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The Power of Mindful Bookending

A mindful bookending practice helps leaders navigate important transitions, bringing clarity and focus at work and amore meaningful presence at home.

As a coach to high-performing executives and leaders, I’ve learned they’re eager to master two of their most most valuable assets: time and personal energy.

Being intentional about both  serves as a foundation from which they can step (or leap) into their full potential and support others to do the same. They make exceptional mentors and coaches to their teams, primarily because they’re intentional about their own time and energy management. 


A mindful bookending practice helps leaders navigate important transitions during the work day. This practice begins first in the morning to step into a day of productivity, clarity and focus and the then again in the evening, to step away from work and into a time of connection and relaxation at home with loved ones.


Let’s talking about mornings. According to Ayurveda, mornings represent the spring season of the day, a time when everything comes alive with new, vital, fresh energy. Mindful leaders leverage the energy of the morning to prepare themselves for a day of productivity and creation. For a more detailed morning routine, check out this article.

Bookending to Begin the Workday

  1. First, set an intention for the day.
    What energy would you like to guide you through your day? It could be a word or phrase: gratitude, joy, focus, expansion…. This becomes the default setting. Taking a break, connect with your intention, getting ready for a meeting or a speaking gig? Connect with your intention. This is a great way of harnessing your internal energy and using it to define your experience through the day.
  2. After setting an intention, review your three most important tasks for the day that align with your True North goals
  3. Then pick the most challenging one and tackle it first.
    This is called the ‘Eat the frog first’ which means that once you’ve accomplished the most challenging, unpleasant, un-motivating task from your list, you are golden. You now have the energy and motivation to tackle anything.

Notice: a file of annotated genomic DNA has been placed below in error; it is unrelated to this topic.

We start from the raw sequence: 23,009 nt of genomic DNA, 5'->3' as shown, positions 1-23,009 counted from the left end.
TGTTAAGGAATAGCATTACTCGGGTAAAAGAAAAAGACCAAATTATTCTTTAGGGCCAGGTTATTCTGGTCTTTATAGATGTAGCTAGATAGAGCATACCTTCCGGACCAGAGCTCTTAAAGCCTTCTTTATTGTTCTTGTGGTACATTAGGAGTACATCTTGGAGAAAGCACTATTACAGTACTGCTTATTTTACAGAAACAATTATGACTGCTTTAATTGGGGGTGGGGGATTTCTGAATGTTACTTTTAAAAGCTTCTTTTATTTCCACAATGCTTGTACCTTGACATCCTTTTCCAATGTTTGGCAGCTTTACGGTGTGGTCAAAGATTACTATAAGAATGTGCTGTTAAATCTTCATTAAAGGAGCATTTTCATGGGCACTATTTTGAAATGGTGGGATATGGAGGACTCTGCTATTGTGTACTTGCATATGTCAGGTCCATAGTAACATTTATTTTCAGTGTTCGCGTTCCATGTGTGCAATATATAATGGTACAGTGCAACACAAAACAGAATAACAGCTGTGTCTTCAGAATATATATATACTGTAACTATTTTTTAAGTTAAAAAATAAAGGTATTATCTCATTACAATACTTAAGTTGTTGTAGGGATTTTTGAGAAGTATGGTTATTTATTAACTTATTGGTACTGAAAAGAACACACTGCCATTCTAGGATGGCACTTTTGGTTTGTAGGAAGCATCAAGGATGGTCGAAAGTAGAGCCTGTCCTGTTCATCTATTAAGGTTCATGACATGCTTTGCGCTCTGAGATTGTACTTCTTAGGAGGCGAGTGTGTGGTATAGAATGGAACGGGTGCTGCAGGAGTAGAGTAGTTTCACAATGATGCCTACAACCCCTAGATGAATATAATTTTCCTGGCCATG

Bookending to End the Workday

The reason end-of-day bookending is so important for purpose-driven leaders is that they have deep sense of ownership with their work. This can create an always-on attitude , making it challenging to disconnect and switch off from work at the end of the day. This in turn can trickle into our time outside of work: not being fully present with our loved ones or feeling drained and exhausted because our mental activity and chatter doesn’t ease.

This is a four-step process. At the end of your workday:

  1.   Tidy your desk
    This simple act, like making the bed in the morning, clears the slate for the day. Arriving back the next day to an uncluttered, clean desk is energizing and exciting
  2.   Celebrate
    Acknowledge what you’ve accomplished towards your top 3 priorities for the week by writing your accomplishments down. Then take a few moments to be present and give thanks to yourself  as you celebrate and acknowledge your big-small wins. Dancing is a great way to celebrate too. 
  3. Update:
    Update your priority list in your calendar/journal and review your top 3 activities for the next day.  Based on these three, pull out materials you’ll need for them now and leave them on your desk.

A few things happen when we begin bookending this way. First we’re able to complete our work day and switch off mental and emotionally from work-related responsibilities. Second, we now have crystal clarity about what needs to get done the next day. This is powerful because believe it or not, our unconscious mind, loves to conspire with our conscious mind to come up with fun and easy ways to solve problems and get things done. By listing your priorities for the next day, you’re allowing your unconscious mind to work on this as you sleep. And finally because you’ve already prepared your desk for the next day, you can hit the road running when you get to work in the morning.

Do you have a bookending ritual? How does it energize and support you?

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People look for retreats for themselves, in the country, by the coast, or in the hills . . . There is nowhere that a person can find a more peaceful and trouble-free retreat than in his own mind. . . . So constantly give yourself this retreat, and renew yourself.

- MARCUS AURELIUS

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